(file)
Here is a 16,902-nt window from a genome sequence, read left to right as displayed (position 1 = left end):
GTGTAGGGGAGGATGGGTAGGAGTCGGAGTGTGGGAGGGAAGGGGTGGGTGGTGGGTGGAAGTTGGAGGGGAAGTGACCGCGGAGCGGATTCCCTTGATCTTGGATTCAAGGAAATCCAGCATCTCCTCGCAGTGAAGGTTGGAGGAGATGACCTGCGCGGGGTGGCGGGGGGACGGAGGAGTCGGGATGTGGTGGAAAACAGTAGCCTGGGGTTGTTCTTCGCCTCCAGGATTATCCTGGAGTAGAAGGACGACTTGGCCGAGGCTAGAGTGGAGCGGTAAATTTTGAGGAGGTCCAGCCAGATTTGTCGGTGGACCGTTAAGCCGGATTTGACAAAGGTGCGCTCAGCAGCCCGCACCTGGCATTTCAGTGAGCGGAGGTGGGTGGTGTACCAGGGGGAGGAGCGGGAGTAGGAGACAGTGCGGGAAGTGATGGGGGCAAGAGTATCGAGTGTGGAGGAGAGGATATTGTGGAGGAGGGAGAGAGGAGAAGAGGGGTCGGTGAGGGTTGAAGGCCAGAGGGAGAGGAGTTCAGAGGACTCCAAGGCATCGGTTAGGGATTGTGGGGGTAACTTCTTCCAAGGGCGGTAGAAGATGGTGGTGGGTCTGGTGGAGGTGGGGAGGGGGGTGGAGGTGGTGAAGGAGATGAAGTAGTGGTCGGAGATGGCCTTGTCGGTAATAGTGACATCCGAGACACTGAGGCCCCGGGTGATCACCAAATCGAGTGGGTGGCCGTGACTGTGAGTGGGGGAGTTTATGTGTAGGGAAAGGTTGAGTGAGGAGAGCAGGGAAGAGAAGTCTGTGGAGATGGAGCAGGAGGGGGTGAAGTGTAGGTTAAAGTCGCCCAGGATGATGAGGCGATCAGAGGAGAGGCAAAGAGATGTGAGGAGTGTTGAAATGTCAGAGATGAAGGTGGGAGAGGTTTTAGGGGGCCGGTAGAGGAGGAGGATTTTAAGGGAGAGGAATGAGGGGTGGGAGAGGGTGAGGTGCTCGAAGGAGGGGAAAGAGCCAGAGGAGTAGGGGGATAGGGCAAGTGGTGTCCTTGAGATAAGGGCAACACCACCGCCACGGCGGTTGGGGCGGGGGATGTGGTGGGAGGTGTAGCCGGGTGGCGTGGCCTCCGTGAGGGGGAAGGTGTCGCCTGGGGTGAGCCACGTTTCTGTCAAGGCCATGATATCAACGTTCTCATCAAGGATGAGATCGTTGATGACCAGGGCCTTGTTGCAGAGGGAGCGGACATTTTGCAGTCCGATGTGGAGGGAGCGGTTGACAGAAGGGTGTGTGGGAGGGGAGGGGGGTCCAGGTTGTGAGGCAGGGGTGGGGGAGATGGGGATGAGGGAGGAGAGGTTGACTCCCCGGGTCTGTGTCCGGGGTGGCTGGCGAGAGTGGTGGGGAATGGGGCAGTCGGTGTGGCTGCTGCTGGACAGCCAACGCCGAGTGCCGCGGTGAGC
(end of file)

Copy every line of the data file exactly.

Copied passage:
Here is a 16,902-nt window from a genome sequence, read left to right as displayed (position 1 = left end):
GTGTAGGGGAGGATGGGTAGGAGTCGGAGTGTGGGAGGGAAGGGGTGGGTGGTGGGTGGAAGTTGGAGGGGAAGTGACCGCGGAGCGGATTCCCTTGATCTTGGATTCAAGGAAATCCAGCATCTCCTCGCAGTGAAGGTTGGAGGAGATGACCTGCGCGGGGTGGCGGGGGGACGGAGGAGTCGGGATGTGGTGGAAAACAGTAGCCTGGGGTTGTTCTTCGCCTCCAGGATTATCCTGGAGTAGAAGGACGACTTGGCCGAGGCTAGAGTGGAGCGGTAAATTTTGAGGAGGTCCAGCCAGATTTGTCGGTGGACCGTTAAGCCGGATTTGACAAAGGTGCGCTCAGCAGCCCGCACCTGGCATTTCAGTGAGCGGAGGTGGGTGGTGTACCAGGGGGAGGAGCGGGAGTAGGAGACAGTGCGGGAAGTGATGGGGGCAAGAGTATCGAGTGTGGAGGAGAGGATATTGTGGAGGAGGGAGAGAGGAGAAGAGGGGTCGGTGAGGGTTGAAGGCCAGAGGGAGAGGAGTTCAGAGGACTCCAAGGCATCGGTTAGGGATTGTGGGGGTAACTTCTTCCAAGGGCGGTAGAAGATGGTGGTGGGTCTGGTGGAGGTGGGGAGGGGGGTGGAGGTGGTGAAGGAGATGAAGTAGTGGTCGGAGATGGCCTTGTCGGTAATAGTGACATCCGAGACACTGAGGCCCCGGGTGATCACCAAATCGAGTGGGTGGCCGTGACTGTGAGTGGGGGAGTTTATGTGTAGGGAAAGGTTGAGTGAGGAGAGCAGGGAAGAGAAGTCTGTGGAGATGGAGCAGGAGGGGGTGAAGTGTAGGTTAAAGTCGCCCAGGATGATGAGGCGATCAGAGGAGAGGCAAAGAGATGTGAGGAGTGTTGAAATGTCAGAGATGAAGGTGGGAGAGGTTTTAGGGGGCCGGTAGAGGAGGAGGATTTTAAGGGAGAGGAATGAGGGGTGGGAGAGGGTGAGGTGCTCGAAGGAGGGGAAAGAGCCAGAGGAGTAGGGGGATAGGGCAAGTGGTGTCCTTGAGATAAGGGCAACACCACCGCCACGGCGGTTGGGGCGGGGGATGTGGTGGGAGGTGTAGCCGGGTGGCGTGGCCTCCGTGAGGGGGAAGGTGTCGCCTGGGGTGAGCCACGTTTCTGTCAAGGCCATGATATCAACGTTCTCATCAAGGATGAGATCGTTGATGACCAGGGCCTTGTTGCAGAGGGAGCGGACATTTTGCAGTCCGATGTGGAGGGAGCGGTTGACAGAAGGGTGTGTGGGAGGGGAGGGGGGTCCAGGTTGTGAGGCAGGGGTGGGGGAGATGGGGATGAGGGAGGAGAGGTTGACTCCCCGGGTCTGTGTCCGGGGTGGCTGGCGAGAGTGGTGGGGAATGGGGCAGTCGGTGTGGCTGCTGCTGGACAGCCAACGCCGAGTGCCGCGGTGAGC